Modern Polygamy in the United States ─ Historical, Cultural, and Legal Issues
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Though many people around the world are oblivious to it, polygamy continues to be practiced in the United States. The state of Texas drew worldwide attention in 2008, as federal agents surrounded the compound of the Fundamentalist Church of Jesus Christ of Latter-day Saints (FLDS) and took custody of more than 400 children. Several members of the schismatic religious group, whose women attire themselves in old-fashioned "prairie dresses," admitted that they practice polygamy. The state justified the raid by alleging that underage marriage was being forced on young women; however, a year later, all but one of the children had been returned to their parents and only ten men were charged with crimes, some barely related to the original charges. This volume offers valuable insights into the history and culture of the many people, including members of the FLDS, who lead polygamous lives in the United States in the twenty-first century.

"This well-balanced collection by historians, social scientists, and legal scholars, most of them established experts, provides a comprehensive treatment of the FLDS and other contemporary polygamous cultures in North America. The authors examine religious and other rationales for this way of life that are offered by both male and female participants, and present candid critiques both of the polygamous communities and of their antagonists in law enforcement and in the mass media."---Armand L. Mauss, author of The Angel and the Beehive: The Mormon Struggle with Assimilation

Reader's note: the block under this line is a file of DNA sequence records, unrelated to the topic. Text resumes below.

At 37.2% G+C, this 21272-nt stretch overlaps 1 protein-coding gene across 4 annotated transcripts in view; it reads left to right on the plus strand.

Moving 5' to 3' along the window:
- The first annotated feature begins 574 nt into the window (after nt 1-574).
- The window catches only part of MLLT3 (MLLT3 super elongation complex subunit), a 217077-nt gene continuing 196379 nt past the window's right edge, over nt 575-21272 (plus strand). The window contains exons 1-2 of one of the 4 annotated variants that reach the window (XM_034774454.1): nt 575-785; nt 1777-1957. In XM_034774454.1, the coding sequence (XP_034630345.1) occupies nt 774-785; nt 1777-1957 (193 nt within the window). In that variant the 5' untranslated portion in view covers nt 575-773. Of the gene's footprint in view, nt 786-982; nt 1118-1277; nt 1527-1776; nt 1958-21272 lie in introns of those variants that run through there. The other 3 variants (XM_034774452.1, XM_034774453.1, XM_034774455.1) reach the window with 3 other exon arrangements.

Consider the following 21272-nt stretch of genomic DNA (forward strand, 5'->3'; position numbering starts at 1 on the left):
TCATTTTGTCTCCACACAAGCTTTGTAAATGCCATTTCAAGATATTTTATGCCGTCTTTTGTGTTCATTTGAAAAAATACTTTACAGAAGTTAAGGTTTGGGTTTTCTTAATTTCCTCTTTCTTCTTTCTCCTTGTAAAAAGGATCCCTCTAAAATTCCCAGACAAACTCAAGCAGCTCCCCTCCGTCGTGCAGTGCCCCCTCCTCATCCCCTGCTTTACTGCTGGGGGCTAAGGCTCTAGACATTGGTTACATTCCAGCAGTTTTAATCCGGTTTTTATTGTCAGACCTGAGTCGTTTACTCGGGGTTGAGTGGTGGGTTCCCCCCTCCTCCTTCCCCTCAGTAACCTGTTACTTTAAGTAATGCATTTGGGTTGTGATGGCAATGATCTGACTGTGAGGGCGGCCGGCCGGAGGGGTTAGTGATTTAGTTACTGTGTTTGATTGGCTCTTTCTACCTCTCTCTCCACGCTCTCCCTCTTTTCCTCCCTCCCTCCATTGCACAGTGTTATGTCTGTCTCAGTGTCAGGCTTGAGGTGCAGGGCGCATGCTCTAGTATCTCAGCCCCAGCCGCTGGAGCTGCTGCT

"At last some light, not just heat, about America's new polygamy scandal, its roots and ramifications. Both well reasoned and well written, this book shows the people and the principles at stake. It will change how you think about both."---Kathleen Flake, Associate Professor of American Religious History, Vanderbilt University
Cardell K. Jacobson is a Karl G. Maeser General Education Professor and Professor of Sociology at Brigham Young University, where he teaches and researches social psychology, race and ethnic relations, and the sociology of religion. He is the author or editor of several books and professional articles.
Lara Burton earned an MFA in English in 2009 from Brigham Young University, where she is an adjunct faculty member in the English Department. She has authored five published essays and was the National First Place Winner in the 2009 Iron Horse Literary Review Discovered Voices contest. She is an eighth-generation Mormon.